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Sylvia is the Lead Infant Teacher at our location on North Garden Ridge in Lewisville, TX, and has been a part of The Children’s Courtyard family for 19 years! Read our Q&A with Sylvia to learn about her dedication and passion for early education, and how The Children’s Courtyard feels like her second home.
Tell us about your background in early education.
I’m from Germany and I had three years of college there in the medical field. When I came to the States, I got married and became a stay-at-home mom. Then my second child came along and I started taking some children into my home and took care of them while I watched my own. When my children were ready for school, there was a child care right across the street from where we lived. I could take my children to school and work there, too. I worked with young toddlers at that child care for four and a half years. Then we moved back to Germany for a while and came back, and when I came back I watched this building going up and saw “The Children’s Courtyard.” I heard good things about it, so I thought I’d give it a try. I’ve really been here from the beginning. I also have a Child Development Associate’s credential.
How do you help parents when it’s time to drop their infants off in the morning for the first time?
Well the young moms, especially the first babies at six weeks old, three months old, this is very hard for them. I usually cry with them! We have to let them know they can trust us. We tell parents to feel free to call, or we’ll send pictures, or to feel free to come by. We’re working together.
What’s it like to be an infant teacher?
In a way, it seems like it’s always the same, but it really isn’t, because every day I see something new that they learn. They start recognizing your face, or recognizing the routines. Every little step is an accomplishment for them. People say “you just work with infants, it must be boring,” but to tell you the truth, I’m never bored in there. There’s never been a dull moment.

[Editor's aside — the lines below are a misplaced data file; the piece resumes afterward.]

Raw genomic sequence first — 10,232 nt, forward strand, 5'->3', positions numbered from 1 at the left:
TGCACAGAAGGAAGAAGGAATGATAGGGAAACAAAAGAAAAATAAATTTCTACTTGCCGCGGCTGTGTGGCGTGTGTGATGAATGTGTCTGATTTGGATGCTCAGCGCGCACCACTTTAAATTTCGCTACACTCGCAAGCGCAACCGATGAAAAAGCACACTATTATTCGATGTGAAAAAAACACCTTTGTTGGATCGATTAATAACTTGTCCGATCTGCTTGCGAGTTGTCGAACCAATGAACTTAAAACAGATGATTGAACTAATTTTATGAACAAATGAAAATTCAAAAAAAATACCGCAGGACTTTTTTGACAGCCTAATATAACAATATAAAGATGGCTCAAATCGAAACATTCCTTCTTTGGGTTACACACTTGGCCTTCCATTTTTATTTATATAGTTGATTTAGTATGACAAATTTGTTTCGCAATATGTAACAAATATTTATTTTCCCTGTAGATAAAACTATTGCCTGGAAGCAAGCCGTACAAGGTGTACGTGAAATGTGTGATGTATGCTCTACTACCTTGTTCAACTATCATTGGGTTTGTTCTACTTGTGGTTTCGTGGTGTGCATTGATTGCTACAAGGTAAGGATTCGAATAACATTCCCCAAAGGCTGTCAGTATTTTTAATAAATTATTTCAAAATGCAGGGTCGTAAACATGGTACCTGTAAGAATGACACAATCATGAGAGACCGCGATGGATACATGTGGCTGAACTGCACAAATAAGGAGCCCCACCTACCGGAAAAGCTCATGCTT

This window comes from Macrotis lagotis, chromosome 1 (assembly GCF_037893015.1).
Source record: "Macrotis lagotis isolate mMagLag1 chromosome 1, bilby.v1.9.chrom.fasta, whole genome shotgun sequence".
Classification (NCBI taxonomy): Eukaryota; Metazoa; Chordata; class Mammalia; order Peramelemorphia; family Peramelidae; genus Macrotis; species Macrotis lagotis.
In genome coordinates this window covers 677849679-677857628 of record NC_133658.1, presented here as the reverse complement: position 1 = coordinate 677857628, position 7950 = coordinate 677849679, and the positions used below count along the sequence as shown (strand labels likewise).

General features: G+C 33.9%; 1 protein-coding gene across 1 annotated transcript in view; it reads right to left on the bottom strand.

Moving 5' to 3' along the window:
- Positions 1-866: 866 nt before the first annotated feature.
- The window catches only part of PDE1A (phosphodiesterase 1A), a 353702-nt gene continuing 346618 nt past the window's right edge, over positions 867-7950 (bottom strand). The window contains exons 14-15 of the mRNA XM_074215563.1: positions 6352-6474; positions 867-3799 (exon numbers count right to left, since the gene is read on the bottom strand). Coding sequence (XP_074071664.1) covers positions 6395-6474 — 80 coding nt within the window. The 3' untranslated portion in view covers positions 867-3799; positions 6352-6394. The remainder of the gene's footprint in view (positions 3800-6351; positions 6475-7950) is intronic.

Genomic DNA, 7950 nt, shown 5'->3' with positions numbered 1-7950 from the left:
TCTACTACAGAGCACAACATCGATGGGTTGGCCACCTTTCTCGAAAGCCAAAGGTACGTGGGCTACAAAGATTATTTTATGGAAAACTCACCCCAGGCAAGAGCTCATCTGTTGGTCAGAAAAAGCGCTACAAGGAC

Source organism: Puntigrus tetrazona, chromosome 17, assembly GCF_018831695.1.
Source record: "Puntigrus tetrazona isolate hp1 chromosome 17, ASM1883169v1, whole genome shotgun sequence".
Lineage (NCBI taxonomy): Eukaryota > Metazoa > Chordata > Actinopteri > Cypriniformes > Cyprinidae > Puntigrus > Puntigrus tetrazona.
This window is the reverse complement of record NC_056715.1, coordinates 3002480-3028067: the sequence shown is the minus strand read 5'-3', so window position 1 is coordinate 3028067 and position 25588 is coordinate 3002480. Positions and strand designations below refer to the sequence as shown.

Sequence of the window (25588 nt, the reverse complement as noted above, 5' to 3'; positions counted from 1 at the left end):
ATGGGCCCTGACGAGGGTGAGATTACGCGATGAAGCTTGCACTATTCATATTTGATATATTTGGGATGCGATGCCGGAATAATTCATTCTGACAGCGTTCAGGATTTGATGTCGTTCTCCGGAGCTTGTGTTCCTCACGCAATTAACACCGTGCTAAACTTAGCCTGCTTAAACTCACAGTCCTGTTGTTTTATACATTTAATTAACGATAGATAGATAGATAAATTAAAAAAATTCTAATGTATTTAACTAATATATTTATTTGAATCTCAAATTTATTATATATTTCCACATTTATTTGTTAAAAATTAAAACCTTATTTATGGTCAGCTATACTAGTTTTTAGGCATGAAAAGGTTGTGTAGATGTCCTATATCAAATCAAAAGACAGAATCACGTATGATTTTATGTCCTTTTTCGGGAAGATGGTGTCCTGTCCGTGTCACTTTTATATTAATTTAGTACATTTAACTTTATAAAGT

How do you explain our infant curriculum to parents?
I tell them it is called a curriculum and we have lesson plans because they do learn. They learn through their playtime and their experiences. We observe the child and according to their development, we’re going to set up a curriculum for each of them. I don’t compare because they’re all the same age – they all have different learning abilities and that’s where the curriculum comes in.
Why do you think starting children in an education-based program so early is important?
Well, because most parents have to go back into the workforce and they don’t have the pleasure to stay home and be with their child and teach them and give them the love and care. So we have to make sure that we provide what they expect from us – the love, the feeding, the learning and being there for them.
Do you have a favorite accomplishment since you’ve been at The Children’s Courtyard?
Seeing the children every day – the older ones and even the younger ones – and seeing what they’ve learned, what they’re saying or how they’re behaving. It’s a reward for me. And it makes me think “gosh, I was a part of this from the beginning.”
What has it been like to teach at The Children’s Courtyard for almost 20 years?
The Children’s Courtyard has been really great to me. The management, my co-workers. We have a great team here and it’s been like this for a long time. It’s been like a family. I wouldn’t trade it for anything else.